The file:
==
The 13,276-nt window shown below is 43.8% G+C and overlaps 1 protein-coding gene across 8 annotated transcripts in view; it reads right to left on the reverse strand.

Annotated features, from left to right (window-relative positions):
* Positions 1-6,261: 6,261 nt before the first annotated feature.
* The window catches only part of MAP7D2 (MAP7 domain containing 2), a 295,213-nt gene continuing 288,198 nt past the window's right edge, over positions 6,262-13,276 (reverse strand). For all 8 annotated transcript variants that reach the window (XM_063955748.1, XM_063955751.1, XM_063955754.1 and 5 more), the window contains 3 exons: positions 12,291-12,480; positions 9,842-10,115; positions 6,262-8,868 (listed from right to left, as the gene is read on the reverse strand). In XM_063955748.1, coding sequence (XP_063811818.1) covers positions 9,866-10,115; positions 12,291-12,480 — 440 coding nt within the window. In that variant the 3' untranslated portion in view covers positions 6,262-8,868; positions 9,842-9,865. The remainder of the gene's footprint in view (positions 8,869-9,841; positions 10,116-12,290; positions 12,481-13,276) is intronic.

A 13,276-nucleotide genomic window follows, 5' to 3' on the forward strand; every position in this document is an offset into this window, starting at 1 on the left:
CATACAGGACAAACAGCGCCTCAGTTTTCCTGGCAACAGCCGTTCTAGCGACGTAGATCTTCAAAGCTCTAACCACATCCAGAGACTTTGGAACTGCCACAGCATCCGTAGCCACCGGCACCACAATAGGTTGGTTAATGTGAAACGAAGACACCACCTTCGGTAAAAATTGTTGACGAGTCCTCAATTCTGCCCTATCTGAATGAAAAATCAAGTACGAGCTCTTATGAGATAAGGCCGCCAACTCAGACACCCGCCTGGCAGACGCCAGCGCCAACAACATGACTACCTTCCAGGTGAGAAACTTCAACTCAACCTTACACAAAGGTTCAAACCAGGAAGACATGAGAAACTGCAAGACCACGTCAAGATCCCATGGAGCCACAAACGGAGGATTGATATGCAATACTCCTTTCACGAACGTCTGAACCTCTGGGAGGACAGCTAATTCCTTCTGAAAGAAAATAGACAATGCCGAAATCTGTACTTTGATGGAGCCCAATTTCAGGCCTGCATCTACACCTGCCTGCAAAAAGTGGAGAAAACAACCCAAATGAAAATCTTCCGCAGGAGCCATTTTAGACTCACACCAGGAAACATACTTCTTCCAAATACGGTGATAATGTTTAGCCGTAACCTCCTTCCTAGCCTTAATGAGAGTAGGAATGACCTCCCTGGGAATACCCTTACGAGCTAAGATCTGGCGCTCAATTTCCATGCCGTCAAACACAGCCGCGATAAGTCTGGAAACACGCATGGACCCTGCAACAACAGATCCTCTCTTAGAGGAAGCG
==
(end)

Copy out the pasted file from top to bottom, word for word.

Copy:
The 13,276-nt window shown below is 43.8% G+C and overlaps 1 protein-coding gene across 8 annotated transcripts in view; it reads right to left on the reverse strand.

Annotated features, from left to right (window-relative positions):
* Positions 1-6,261: 6,261 nt before the first annotated feature.
* The window catches only part of MAP7D2 (MAP7 domain containing 2), a 295,213-nt gene continuing 288,198 nt past the window's right edge, over positions 6,262-13,276 (reverse strand). For all 8 annotated transcript variants that reach the window (XM_063955748.1, XM_063955751.1, XM_063955754.1 and 5 more), the window contains 3 exons: positions 12,291-12,480; positions 9,842-10,115; positions 6,262-8,868 (listed from right to left, as the gene is read on the reverse strand). In XM_063955748.1, coding sequence (XP_063811818.1) covers positions 9,866-10,115; positions 12,291-12,480 — 440 coding nt within the window. In that variant the 3' untranslated portion in view covers positions 6,262-8,868; positions 9,842-9,865. The remainder of the gene's footprint in view (positions 8,869-9,841; positions 10,116-12,290; positions 12,481-13,276) is intronic.

A 13,276-nucleotide genomic window follows, 5' to 3' on the forward strand; every position in this document is an offset into this window, starting at 1 on the left:
CATACAGGACAAACAGCGCCTCAGTTTTCCTGGCAACAGCCGTTCTAGCGACGTAGATCTTCAAAGCTCTAACCACATCCAGAGACTTTGGAACTGCCACAGCATCCGTAGCCACCGGCACCACAATAGGTTGGTTAATGTGAAACGAAGACACCACCTTCGGTAAAAATTGTTGACGAGTCCTCAATTCTGCCCTATCTGAATGAAAAATCAAGTACGAGCTCTTATGAGATAAGGCCGCCAACTCAGACACCCGCCTGGCAGACGCCAGCGCCAACAACATGACTACCTTCCAGGTGAGAAACTTCAACTCAACCTTACACAAAGGTTCAAACCAGGAAGACATGAGAAACTGCAAGACCACGTCAAGATCCCATGGAGCCACAAACGGAGGATTGATATGCAATACTCCTTTCACGAACGTCTGAACCTCTGGGAGGACAGCTAATTCCTTCTGAAAGAAAATAGACAATGCCGAAATCTGTACTTTGATGGAGCCCAATTTCAGGCCTGCATCTACACCTGCCTGCAAAAAGTGGAGAAAACAACCCAAATGAAAATCTTCCGCAGGAGCCATTTTAGACTCACACCAGGAAACATACTTCTTCCAAATACGGTGATAATGTTTAGCCGTAACCTCCTTCCTAGCCTTAATGAGAGTAGGAATGACCTCCCTGGGAATACCCTTACGAGCTAAGATCTGGCGCTCAATTTCCATGCCGTCAAACACAGCCGCGATAAGTCTGGAAACACGCATGGACCCTGCAACAACAGATCCTCTCTTAGAGGAAGCG